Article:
Islands, Live at The Lodge Room

1 year, 9 months and 21 days. That dear reader is how long it has been since I have been able to attend a live performance. The last show I attended prior to COVID-19 setting in for the long haul was Bloc Party’s tour for the 15th anniversary of their seminal album Silent Alarm. In a similar vein, my first show back was also an important occasion for me as I had been dying to see one of Nick Thorburn’s infamous acts (either the long deceased The Unicorns or Islands) since the early aughts. The venue for the night was Highland Park’s The Lodge Room, an old Masonic lodge built back in the 1920s. While the venue may not have the world’s best acoustics, it made up for it with its intimate atmosphere.

While I have history of not enjoying the opening act (re: Mac DeMarco, SadGirl or The Faint), I was in for a happy change of pace. The opening act was Canada’s own Menno Versteeg. While an unknown to me, Versteeg is also a part of Anyway Gang and the now defunct Hollerado, along with being co-founder of the label Royal Mountain Records (home to Snob favorites Mac DeMarco and U.S. Girls). Versteeg opened the set not with a song, but an anecdote about witnessing a well-to-do Parisian woman ruin a homeless man’s prized McDonald’s meal that he had worked hard to earn. Being only their third live performance ever, the band seemed slightly nervous and managed to get off track from their original setlist after just the first song. That didn’t matter as Versteeg has a true talent for storytelling, both within his songs and in general conversation. The bands final song of the night was Stop Having Kids, an ode to the fucked-up experiences he encountered after holing himself up in a $40 dollar a night hotel in Reno, Nevada over the Christmas holiday. Versteeg ended the set with a soft and sweet “Night, night. See you soon.”

After an hour of waiting, it was finally time for Islands to take the stage. With a discography encompassing eight albums, the setlist was filled with a well curated list of the best songs from the bands fifteen-year history. Having just released their first album in five years, the band opened their set with the first three songs off Islomania, which included the Top 40-leaning (We Like To) Do It with the Lights On. While each Islands album has always been a slight departure from its predecessor, with its synth keyboards and disco feel, Islomania seems like it was created in an attempt to appeal to a much broader audience than before. Don’t get me wrong, I personally love the Islands older work, but this was a welcome change of pace. While you can jump up and down and have fun with the band’s back catalogue, it’s not really stuff you can dance to. This was very apparent in a live setting in that the new tracks were much more danceable and had the crowd waving and shaking without a care in the world. Thorburn has a way with theatrics and exuding swagger, whether it be his ability to croon during some of his slower songs, bust out some funk with maraca in hand or just sensually wrap his microphone cable around his body.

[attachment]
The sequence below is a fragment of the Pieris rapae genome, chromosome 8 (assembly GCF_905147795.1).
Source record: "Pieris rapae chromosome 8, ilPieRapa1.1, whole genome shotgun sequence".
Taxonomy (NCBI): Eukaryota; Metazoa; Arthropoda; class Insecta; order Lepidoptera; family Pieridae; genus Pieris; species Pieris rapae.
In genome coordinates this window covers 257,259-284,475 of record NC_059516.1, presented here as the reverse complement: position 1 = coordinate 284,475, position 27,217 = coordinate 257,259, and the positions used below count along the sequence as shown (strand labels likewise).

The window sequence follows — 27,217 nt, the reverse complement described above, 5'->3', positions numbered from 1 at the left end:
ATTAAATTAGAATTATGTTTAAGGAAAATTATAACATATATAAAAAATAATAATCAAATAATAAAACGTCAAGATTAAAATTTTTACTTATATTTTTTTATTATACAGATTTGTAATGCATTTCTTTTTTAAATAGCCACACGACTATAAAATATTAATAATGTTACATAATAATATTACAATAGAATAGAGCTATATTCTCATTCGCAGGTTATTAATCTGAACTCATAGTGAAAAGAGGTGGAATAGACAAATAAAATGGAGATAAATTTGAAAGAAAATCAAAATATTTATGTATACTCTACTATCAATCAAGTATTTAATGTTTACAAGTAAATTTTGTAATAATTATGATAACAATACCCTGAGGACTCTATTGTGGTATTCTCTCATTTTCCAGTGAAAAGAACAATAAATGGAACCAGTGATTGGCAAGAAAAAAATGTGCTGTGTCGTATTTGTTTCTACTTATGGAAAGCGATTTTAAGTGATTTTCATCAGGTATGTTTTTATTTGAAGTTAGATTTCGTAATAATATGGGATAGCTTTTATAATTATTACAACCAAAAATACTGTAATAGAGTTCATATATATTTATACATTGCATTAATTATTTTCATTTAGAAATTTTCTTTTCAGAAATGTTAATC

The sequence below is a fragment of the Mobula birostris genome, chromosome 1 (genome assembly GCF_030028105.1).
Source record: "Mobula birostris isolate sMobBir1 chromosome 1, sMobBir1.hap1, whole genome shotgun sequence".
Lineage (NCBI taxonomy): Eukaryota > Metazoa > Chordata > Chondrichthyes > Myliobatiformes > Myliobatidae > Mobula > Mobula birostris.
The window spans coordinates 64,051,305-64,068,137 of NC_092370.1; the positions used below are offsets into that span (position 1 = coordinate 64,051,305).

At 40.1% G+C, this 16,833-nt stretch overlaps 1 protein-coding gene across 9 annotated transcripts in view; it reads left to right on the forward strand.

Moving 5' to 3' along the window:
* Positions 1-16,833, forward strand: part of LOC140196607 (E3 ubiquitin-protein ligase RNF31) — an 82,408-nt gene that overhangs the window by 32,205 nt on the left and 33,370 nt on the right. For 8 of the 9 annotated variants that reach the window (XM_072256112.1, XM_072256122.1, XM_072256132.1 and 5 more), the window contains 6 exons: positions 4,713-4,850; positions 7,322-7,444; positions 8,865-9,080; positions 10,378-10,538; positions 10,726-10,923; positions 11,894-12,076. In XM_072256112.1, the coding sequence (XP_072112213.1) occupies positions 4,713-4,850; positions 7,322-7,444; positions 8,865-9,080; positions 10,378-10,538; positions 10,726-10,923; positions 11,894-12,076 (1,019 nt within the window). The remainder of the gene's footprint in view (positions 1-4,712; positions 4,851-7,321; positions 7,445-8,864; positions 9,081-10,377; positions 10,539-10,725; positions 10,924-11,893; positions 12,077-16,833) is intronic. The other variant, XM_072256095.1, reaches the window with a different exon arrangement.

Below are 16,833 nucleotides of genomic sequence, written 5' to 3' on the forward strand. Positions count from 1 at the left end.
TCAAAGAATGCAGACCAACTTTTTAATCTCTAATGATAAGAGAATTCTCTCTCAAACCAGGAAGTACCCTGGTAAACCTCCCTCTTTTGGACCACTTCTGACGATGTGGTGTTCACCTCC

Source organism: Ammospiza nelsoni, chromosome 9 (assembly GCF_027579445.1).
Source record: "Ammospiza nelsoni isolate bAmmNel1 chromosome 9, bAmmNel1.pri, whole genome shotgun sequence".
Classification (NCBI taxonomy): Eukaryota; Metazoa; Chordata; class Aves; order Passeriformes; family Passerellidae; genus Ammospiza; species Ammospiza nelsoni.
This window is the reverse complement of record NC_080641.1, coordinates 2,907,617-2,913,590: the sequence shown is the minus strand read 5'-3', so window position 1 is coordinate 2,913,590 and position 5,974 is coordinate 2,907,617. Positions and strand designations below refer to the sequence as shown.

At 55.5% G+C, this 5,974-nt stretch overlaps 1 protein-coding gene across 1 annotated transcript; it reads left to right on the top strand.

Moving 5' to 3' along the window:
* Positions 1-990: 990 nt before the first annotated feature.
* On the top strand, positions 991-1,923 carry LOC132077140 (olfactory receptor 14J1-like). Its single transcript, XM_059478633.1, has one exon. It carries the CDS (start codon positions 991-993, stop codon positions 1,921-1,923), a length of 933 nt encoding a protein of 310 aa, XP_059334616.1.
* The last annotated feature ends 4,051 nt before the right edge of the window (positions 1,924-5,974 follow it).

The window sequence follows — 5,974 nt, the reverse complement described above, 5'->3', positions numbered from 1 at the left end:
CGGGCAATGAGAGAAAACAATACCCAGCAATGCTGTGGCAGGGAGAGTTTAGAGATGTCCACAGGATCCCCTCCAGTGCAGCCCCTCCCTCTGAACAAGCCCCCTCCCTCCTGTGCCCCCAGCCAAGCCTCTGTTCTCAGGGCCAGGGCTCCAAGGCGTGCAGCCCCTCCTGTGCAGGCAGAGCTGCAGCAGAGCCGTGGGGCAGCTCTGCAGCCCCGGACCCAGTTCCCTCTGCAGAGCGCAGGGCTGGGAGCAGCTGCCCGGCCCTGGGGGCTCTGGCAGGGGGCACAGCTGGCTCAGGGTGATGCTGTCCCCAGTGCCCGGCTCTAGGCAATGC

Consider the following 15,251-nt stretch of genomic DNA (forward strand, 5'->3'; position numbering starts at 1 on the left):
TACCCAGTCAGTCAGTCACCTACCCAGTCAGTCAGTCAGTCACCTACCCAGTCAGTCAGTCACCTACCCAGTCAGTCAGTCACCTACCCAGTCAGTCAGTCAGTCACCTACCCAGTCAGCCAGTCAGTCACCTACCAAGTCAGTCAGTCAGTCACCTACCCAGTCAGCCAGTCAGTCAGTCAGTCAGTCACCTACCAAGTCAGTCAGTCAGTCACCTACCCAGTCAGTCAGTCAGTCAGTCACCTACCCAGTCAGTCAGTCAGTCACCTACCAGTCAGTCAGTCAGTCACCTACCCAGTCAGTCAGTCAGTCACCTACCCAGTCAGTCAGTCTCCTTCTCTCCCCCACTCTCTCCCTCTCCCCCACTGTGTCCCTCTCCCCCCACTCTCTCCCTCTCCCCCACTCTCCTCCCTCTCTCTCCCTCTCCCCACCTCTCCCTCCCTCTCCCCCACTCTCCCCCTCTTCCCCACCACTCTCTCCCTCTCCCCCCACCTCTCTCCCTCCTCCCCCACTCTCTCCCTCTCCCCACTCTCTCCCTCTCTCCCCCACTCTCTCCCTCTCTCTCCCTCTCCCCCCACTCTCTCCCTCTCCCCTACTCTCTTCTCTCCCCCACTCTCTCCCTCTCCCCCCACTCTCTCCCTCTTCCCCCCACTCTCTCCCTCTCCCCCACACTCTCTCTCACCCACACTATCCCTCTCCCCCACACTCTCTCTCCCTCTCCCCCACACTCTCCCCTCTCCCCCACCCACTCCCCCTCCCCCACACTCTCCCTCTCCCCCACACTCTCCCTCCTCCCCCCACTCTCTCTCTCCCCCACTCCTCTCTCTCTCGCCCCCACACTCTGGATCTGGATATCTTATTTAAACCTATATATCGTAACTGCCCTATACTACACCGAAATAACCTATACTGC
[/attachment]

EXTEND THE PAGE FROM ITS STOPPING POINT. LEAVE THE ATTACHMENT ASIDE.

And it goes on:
Readers, please allow me to rant for just a minute. Having relocated back home to Los Angeles, I thought I was finally free from all the absurdity that was San Francisco. Low and behold, it was never going to be that easy; foolish me. Midway through the set as I turned to get another drink, I noticed that some idiot had brought their dog to the show and was attempting to dance with it. Why the fuck would you bring a dog to a concert! Between the sheer loudness of the show and sporadic strobe lights, said dog did not appear too happy to be there.

The set would go on to include a variety of songs off 2012’s A Sleep & A Forgetting and 2008’s Arm’s Way. Like some of my other favorite live acts such as Metronomy or Hot Chip, the band slightly tweaked some of their older songs by slowing them down, extending their run time and subbing in keyboards for a more electronic feel. Thorburn would round out the main set with one of my favorite songs, Creeper, about being murdered by a stranger hiding in your home. The encore was essentially some of the best songs off the band’s first release, Return to the Sea, including Rough Gems, an infectiously upbeat and happy song about the diamond trade and the dismal conditions it creates for those involved in the underlying process. Any longtime fan of Islands and Thorburn almost certainly started their love affair back with The Unicorns, Thorburn’s first band. It was apropos then that the band ended the night with Swans (Life After Death), a song that acts as a eulogy to The Unicorns. While not the wildest show I have ever been to, it definitely made for a memorable night and a return to normalcy, like catching up with an old friend that you have not seen in ages.